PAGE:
Energy

This crossword clue is for the definition: Energy.
it’s A 6 letters crossword puzzle definition.
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Possible Answers: VIM.

Last seen on: LA Times Crossword 24 Oct 18, Wednesday

Random information on the term “Energy”:

This article deals with the history of classical mechanics.

The ancient Greek philosophers, Aristotle in particular, were among the first to propose that abstract principles govern nature. Aristotle argued, in On the Heavens, that terrestrial bodies rise or fall to their “natural place” and stated as a law the correct approximation that an object’s speed of fall is proportional to its weight and inversely proportional to the density of the fluid it is falling through.[1]

Aristotle believed in logic and observation but it would be more than eighteen hundred years before Francis Bacon would first develop the scientific method of experimentation, which he called a vexation of nature.[2]

Aristotle saw a distinction between “natural motion” and “forced motion”, and he believed that ‘in a void’ i.e.vacuum, a body at rest will remain at rest [3] and a body in motion will continue to have the same motion [4]. In this way, Aristotle was the first to approach something similar to the law of inertia. However, he believed a vacuum would be impossible because the surrounding air would rush in to fill it immediately. He also believed that an object would stop moving in an unnatural direction once the applied forces were removed. Later Aristotelians developed an elaborate explanation for why an arrow continues to fly through the air after it has left the bow, proposing that an arrow creates a vacuum in its wake, into which air rushes, pushing it from behind. Aristotle’s beliefs were influenced by Plato’s teachings on the perfection of the circular uniform motions of the heavens. As a result, he conceived of a natural order in which the motions of the heavens were necessarily perfect, in contrast to the terrestrial world of changing elements, where individuals come to be and pass away.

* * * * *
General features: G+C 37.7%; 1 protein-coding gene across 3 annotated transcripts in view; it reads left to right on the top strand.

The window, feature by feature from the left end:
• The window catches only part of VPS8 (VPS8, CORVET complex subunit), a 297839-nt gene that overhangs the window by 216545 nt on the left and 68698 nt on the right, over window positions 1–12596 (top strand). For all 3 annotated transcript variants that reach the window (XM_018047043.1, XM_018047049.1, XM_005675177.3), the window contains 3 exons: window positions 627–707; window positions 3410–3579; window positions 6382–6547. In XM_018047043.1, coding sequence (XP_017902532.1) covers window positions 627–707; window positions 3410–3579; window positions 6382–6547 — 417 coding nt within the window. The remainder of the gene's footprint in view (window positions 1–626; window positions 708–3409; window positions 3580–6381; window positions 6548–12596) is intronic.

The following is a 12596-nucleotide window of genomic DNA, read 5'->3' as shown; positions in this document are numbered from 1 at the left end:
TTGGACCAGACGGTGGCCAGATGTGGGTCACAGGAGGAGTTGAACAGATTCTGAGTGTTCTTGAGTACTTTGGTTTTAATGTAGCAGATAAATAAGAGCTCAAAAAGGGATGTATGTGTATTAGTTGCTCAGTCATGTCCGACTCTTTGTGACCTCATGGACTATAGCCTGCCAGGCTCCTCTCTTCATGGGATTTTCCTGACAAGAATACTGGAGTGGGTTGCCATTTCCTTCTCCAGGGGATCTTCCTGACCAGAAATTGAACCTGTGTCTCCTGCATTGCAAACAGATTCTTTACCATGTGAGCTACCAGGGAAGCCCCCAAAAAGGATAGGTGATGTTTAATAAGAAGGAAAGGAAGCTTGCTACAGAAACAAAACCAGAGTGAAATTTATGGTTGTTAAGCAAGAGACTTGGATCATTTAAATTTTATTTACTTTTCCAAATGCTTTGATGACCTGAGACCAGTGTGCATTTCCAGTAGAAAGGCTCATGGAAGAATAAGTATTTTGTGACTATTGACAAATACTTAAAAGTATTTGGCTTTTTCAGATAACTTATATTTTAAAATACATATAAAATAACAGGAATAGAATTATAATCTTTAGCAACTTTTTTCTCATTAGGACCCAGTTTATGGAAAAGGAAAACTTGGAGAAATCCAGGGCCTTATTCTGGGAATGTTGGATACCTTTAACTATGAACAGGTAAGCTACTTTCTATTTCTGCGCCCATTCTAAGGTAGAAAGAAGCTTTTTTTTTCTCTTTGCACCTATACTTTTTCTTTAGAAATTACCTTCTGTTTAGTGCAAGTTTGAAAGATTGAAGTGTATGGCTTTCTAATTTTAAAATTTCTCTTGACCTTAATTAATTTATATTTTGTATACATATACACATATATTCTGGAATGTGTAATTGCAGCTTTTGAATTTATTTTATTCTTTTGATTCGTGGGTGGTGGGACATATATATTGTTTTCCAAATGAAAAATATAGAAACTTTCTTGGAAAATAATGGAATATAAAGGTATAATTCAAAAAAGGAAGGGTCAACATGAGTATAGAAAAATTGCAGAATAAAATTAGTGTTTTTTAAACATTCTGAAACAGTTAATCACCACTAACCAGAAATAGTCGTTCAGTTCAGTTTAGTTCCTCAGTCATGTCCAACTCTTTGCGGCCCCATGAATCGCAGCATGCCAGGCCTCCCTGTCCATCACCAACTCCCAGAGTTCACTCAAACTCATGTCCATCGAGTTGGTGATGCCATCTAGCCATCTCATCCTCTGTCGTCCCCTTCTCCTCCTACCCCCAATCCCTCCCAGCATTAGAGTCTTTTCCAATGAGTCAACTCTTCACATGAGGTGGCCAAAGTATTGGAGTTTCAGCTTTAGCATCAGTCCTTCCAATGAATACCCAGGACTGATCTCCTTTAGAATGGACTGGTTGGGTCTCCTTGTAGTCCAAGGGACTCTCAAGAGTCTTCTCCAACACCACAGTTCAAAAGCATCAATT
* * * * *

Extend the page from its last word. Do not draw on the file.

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Energy on Wikipedia

Random information on the term “VIM”:

Vim (/vɪm/;[4] a contraction of Vi IMproved) is a clone, with additions, of Bill Joy’s vi text editor program for Unix. It was written by Bram Moolenaar based on source for a port of the Stevie editor to the Amiga[5] and first released publicly in 1991. Vim is designed for use both from a command-line interface and as a standalone application in a graphical user interface. Vim is free and open-source software and is released under a license that includes some charityware clauses, encouraging users who enjoy the software to consider donating to children in Uganda.[6] The license is compatible with the GNU General Public License through a special clause allowing distribution of modified copies “under the GNU GPL version 2 or any later version”.[7]

Although it was originally released for the Amiga, Vim has since been developed to be cross-platform, supporting many other platforms. In 2006, it was voted the most popular editor amongst Linux Journal readers;[8] in 2015 the Stack Overflow developer survey found it to be the third most popular text editor;[9] and in 2016 the Stack Overflow developer survey found it to be the fourth most popular development environment.[10]

VIM on Wikipedia